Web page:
Review of Nirvana: Unplugged in New York DVD
Nirvana: Unplugged in New York

Reviewed by Jeff Giles



he back of the case says it all: Witness Nirvana’s Unplugged performance in its entirety for the first time ever. It’s been nearly 14 years since Kurt Cobain’s death, and during that time, the Nirvana vaults have been rummaged through on several occasions; often enough, anyway, that you wouldn’t think there were any “first time evers” left for fans – but no, here’s the long-overdue DVD release of “Unplugged in New York” to give us one more.

You’ve seen the performance, of course. “MTV Unplugged”was slouching into middle age by the time Nirvana taped its episode, but the way the band reframed its songs – and the evening’s hits-be-damned set list – made it seem as though the show had been invented just for them. Unlike the growing number of artists who fudged the rules by hauling out organs, choirs and the like (or, in Springsteen’s case, just showing up and plugging in), Nirvana took this opportunity to draw down, pulling Cobain’s songs, and a handful of judiciously chosen covers, back to their roots.

Stripping away the feedback and the pop-metal sheen of the studio recordings didn’t diminish the songs’ brooding menace, however; if anything, those qualities are amplified here. Between songs, Cobain seems relaxed – even somewhat chatty – but once the band starts to play, he’s hunched over and coiled tight. At the time, it was easy to misinterpret Nirvana’s sonic approach (seethe on the verse, explode on the chorus, repeat) as evidence of boundless, volcanic rage – but if you really listened, and if you listen here, it’s just as easy to understand that the songs had less to do with anger than its aftermath. “Unplugged in New York” is all ash.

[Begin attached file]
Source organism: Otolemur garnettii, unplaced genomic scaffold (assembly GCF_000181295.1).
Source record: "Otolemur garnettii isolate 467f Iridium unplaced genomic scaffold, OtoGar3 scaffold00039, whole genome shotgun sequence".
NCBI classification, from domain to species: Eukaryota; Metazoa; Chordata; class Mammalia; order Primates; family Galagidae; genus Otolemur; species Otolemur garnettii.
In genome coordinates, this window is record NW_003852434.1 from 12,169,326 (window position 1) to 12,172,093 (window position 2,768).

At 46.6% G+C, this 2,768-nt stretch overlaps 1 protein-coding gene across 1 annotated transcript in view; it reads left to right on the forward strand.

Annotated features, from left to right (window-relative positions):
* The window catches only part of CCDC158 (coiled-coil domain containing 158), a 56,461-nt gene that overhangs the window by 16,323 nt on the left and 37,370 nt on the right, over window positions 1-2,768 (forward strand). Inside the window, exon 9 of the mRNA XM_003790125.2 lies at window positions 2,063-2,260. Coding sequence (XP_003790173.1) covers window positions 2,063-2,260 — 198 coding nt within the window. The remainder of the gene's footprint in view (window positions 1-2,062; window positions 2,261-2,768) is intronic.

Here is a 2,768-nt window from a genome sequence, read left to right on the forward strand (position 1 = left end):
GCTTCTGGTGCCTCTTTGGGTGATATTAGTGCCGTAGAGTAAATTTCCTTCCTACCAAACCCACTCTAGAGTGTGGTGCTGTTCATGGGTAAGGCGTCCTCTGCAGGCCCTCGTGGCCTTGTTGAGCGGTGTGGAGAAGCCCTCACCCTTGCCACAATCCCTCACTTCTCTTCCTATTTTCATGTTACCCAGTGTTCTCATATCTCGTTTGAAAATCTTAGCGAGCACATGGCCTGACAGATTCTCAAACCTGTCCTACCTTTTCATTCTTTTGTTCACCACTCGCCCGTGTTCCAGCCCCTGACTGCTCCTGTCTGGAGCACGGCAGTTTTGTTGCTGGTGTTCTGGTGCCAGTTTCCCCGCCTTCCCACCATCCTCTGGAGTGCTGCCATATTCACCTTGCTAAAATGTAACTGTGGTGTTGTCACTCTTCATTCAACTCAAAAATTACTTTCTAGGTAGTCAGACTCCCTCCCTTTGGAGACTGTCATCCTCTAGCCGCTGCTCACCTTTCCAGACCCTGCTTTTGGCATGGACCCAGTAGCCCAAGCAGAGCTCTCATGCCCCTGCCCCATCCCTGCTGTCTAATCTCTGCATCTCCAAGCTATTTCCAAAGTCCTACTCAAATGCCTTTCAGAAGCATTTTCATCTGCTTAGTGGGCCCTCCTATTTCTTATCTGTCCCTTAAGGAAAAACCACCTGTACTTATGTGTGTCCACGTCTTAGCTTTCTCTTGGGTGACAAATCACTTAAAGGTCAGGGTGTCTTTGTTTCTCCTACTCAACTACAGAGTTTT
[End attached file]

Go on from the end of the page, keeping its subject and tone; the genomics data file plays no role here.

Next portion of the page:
Given that it was recorded so close to Cobain’s death, it’s impossible to watch this performance without wondering where the band might have gone if he’d lived, or to read more into elements of the show – the vaguely funereal stage setup, this inflection, that song – than is strictly necessary. It’s pretty much always been impossible to watch this show out of context – to just enjoy it as a concert – which is a shame, because it represented Nirvana at its arguable peak.

Well. No matter how you watch it, Universal has assembled a beautiful reissue here; for starters, putting in the DVD takes you directly to the unedited show, all 14 songs of it, including “Something in the Way” and the Meat Puppets cover “Oh Me,” both of which were cut from the broadcast. No commercial bumpers, no menu, just the band getting down to business. Want to see the broadcast edit? Fine, that’s here too – along with a brief 1999 “MTV News”retrospective on the show, and footage of the band rehearsing “Come As You Are,” “Polly,” “Pennyroyal Tea,” and “The Man Who Sold the World.” And did we mention that the viewer has his choice of Dolby Digital 5.1 Surround, DTS 5.1, and Dolby Digital Stereo? This could easily have been a straight reissue, kicked down the chute in time to take advantage of holiday shoppers and nostalgic fans – hats off to the studio for getting this one right.

Was Nirvana ever as important – or, to phrase the question more specifically, as artistically significant – as so many people seemed to think in the early ‘90s? Almost certainly not. But they were an exciting rock band, and if you were swept up in the hype all those years ago, Unplugged in New York will remind you why.

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